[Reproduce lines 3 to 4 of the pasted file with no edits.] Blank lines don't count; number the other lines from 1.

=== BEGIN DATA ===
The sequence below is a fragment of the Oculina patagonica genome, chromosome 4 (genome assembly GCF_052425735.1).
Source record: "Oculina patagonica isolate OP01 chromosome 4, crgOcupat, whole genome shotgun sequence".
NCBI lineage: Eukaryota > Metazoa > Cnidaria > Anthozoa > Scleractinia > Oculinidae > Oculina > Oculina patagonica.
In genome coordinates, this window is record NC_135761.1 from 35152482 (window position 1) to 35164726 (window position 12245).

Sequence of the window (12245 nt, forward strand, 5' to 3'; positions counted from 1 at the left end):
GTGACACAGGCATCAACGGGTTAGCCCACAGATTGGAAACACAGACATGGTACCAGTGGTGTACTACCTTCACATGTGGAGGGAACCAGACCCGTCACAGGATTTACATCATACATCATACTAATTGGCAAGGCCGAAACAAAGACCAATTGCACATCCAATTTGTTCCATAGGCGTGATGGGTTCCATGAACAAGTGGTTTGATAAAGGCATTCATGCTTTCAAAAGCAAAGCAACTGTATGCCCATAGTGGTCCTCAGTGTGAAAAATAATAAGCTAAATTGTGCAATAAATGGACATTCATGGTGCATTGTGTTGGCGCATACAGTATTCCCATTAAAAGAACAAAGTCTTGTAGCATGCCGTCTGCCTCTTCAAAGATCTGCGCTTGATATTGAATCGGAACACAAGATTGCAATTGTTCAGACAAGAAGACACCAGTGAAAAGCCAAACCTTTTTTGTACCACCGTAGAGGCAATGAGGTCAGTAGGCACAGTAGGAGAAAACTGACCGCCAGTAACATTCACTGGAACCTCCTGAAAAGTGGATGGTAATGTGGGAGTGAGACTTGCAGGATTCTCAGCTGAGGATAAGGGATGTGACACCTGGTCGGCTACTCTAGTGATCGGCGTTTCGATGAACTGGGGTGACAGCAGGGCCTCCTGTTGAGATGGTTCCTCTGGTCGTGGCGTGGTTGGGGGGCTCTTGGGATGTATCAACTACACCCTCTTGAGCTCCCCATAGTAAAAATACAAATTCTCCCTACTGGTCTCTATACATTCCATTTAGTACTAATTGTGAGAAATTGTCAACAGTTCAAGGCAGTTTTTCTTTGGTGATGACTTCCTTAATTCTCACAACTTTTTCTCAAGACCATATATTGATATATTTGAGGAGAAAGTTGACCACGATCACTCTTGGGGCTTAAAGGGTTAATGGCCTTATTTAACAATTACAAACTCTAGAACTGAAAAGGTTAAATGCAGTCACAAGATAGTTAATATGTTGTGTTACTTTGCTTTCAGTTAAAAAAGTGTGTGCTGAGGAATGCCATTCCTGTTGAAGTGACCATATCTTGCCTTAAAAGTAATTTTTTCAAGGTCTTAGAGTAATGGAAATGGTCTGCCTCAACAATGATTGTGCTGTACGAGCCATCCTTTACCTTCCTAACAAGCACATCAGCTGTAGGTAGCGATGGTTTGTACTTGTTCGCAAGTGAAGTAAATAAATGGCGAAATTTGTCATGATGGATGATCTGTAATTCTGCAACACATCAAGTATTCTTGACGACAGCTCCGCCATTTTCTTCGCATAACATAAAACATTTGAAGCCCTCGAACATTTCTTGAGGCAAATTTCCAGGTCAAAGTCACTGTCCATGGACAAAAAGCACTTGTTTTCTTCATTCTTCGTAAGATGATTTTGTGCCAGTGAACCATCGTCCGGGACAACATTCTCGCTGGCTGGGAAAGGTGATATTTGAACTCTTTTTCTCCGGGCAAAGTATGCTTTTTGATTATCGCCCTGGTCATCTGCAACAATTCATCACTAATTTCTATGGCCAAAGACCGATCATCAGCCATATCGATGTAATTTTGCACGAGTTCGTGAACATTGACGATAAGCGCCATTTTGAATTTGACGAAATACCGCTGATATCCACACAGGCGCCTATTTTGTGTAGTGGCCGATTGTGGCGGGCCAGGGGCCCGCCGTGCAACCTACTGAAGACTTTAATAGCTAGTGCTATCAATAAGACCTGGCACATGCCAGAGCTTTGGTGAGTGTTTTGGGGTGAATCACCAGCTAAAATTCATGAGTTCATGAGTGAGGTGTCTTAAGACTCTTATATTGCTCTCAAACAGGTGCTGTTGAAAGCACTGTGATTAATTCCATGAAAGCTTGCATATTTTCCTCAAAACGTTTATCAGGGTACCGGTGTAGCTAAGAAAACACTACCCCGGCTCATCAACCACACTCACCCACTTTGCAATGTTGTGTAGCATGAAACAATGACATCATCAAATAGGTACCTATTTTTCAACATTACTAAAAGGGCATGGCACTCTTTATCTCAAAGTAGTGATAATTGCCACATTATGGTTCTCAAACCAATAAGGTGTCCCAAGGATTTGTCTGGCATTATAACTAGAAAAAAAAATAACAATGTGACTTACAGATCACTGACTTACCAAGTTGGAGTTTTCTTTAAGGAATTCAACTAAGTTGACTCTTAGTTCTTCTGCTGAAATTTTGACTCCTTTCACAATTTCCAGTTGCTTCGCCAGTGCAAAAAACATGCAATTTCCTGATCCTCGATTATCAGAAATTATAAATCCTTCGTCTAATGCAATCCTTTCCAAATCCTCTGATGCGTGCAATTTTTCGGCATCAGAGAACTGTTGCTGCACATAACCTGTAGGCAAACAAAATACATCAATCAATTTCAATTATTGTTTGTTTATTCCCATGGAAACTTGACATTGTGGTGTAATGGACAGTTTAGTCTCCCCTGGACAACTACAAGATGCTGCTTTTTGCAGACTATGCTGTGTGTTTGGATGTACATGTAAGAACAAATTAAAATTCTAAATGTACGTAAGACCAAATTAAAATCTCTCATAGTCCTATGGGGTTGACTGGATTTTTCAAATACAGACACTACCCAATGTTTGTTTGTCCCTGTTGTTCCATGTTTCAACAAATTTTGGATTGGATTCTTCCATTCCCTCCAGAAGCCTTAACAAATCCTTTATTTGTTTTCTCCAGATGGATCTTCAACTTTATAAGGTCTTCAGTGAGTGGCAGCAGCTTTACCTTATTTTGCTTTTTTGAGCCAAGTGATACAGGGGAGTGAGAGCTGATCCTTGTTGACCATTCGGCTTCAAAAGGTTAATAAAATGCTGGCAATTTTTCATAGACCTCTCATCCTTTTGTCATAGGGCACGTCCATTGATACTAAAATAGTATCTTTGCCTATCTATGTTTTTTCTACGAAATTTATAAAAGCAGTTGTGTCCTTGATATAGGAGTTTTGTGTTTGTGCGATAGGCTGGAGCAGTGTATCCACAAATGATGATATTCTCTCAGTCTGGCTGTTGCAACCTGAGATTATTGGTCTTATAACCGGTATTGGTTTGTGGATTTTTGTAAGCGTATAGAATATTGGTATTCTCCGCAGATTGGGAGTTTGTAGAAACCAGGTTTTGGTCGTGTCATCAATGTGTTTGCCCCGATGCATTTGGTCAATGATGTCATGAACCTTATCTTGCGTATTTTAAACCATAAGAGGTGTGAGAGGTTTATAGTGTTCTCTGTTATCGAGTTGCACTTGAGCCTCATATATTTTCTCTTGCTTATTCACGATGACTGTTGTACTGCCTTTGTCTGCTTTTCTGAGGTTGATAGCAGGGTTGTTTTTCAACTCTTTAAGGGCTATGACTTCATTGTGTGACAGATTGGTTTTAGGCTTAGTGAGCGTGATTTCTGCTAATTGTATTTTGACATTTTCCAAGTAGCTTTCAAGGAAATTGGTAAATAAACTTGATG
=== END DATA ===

NCBI lineage: Eukaryota > Metazoa > Cnidaria > Anthozoa > Scleractinia > Oculinidae > Oculina > Oculina patagonica.
In genome coordinates, this window is record NC_135761.1 from 35152482 (window position 1) to 35164726 (window position 12245).